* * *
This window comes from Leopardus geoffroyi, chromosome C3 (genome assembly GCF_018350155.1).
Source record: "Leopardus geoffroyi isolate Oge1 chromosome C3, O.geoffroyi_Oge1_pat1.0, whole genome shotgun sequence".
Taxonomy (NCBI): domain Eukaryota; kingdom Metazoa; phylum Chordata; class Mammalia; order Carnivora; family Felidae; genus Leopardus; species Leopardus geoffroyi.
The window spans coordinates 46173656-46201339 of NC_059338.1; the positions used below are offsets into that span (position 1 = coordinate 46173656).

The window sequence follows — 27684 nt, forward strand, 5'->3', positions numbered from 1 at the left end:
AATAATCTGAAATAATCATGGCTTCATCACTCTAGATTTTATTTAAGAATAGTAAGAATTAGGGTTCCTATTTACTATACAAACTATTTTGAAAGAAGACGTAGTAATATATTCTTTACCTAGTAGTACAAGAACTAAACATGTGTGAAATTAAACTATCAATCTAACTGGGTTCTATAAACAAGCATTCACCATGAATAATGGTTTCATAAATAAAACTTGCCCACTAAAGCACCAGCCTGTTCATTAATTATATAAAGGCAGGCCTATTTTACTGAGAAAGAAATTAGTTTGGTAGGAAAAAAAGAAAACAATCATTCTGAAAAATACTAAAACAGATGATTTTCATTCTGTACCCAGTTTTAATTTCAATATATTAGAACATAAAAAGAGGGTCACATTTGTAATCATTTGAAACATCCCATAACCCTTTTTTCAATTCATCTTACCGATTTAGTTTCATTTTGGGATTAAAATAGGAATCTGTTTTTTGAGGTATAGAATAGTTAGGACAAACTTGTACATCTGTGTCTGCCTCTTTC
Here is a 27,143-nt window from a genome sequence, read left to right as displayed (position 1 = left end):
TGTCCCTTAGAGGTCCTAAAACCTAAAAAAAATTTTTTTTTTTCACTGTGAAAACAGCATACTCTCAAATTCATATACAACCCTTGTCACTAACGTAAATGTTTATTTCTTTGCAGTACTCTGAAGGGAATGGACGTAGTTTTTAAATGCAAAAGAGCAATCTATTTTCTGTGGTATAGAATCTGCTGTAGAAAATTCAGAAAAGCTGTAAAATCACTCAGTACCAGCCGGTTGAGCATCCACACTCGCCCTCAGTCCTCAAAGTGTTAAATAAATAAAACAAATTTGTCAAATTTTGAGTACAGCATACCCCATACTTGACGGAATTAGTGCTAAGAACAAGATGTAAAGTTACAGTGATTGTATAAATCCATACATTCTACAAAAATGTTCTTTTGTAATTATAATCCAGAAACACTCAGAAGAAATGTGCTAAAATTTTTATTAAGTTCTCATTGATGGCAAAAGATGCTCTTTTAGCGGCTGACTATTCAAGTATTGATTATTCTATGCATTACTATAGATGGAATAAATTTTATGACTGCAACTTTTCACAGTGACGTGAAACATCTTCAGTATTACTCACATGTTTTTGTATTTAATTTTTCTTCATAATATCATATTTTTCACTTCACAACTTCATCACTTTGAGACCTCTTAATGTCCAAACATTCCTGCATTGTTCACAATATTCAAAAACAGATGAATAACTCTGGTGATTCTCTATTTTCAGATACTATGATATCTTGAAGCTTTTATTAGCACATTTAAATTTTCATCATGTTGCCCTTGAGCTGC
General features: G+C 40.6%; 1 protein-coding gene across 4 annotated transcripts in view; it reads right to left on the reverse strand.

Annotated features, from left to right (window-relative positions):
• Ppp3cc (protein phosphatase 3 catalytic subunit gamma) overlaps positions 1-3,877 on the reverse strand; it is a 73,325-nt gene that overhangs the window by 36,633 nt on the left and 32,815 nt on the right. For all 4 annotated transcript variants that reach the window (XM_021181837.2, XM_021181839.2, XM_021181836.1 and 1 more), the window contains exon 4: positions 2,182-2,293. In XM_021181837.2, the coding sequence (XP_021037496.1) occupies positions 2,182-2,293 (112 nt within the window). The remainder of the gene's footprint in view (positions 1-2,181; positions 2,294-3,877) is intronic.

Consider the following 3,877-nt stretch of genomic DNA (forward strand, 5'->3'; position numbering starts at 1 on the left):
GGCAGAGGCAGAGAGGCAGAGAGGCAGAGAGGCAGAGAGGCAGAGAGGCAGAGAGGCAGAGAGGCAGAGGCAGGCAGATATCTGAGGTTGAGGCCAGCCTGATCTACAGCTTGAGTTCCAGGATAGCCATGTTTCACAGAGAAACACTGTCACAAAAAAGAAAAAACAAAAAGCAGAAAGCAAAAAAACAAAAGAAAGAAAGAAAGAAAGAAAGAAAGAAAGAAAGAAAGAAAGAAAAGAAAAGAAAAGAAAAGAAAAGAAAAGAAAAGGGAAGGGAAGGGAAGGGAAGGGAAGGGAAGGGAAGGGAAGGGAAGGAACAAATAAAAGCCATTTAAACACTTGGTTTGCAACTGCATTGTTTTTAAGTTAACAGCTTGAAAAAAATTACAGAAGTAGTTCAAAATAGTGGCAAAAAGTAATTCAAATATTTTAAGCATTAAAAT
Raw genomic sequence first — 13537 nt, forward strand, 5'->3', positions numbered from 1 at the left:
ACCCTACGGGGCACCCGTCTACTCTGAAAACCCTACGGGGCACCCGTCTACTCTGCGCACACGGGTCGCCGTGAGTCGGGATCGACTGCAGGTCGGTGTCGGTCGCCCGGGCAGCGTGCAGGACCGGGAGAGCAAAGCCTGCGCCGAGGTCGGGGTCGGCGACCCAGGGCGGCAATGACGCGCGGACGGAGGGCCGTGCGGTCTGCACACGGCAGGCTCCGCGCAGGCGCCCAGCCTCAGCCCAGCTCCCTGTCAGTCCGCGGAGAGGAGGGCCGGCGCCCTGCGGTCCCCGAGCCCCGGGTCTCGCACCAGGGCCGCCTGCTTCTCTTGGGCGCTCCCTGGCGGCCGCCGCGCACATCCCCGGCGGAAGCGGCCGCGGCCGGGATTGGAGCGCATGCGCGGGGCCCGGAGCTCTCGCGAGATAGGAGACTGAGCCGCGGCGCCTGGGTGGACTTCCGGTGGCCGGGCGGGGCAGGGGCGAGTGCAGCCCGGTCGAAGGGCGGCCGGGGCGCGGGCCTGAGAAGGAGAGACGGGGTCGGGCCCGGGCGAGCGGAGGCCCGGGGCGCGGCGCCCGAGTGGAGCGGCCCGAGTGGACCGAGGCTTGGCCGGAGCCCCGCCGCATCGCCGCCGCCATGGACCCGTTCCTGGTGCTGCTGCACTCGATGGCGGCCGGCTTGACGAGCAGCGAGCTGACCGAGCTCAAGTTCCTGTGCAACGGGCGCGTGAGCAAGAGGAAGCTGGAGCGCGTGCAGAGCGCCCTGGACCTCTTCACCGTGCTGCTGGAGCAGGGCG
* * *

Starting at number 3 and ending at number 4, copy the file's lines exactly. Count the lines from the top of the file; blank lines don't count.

Taxonomy (NCBI): domain Eukaryota; kingdom Metazoa; phylum Chordata; class Mammalia; order Carnivora; family Felidae; genus Leopardus; species Leopardus geoffroyi.
The window spans coordinates 46173656-46201339 of NC_059338.1; the positions used below are offsets into that span (position 1 = coordinate 46173656).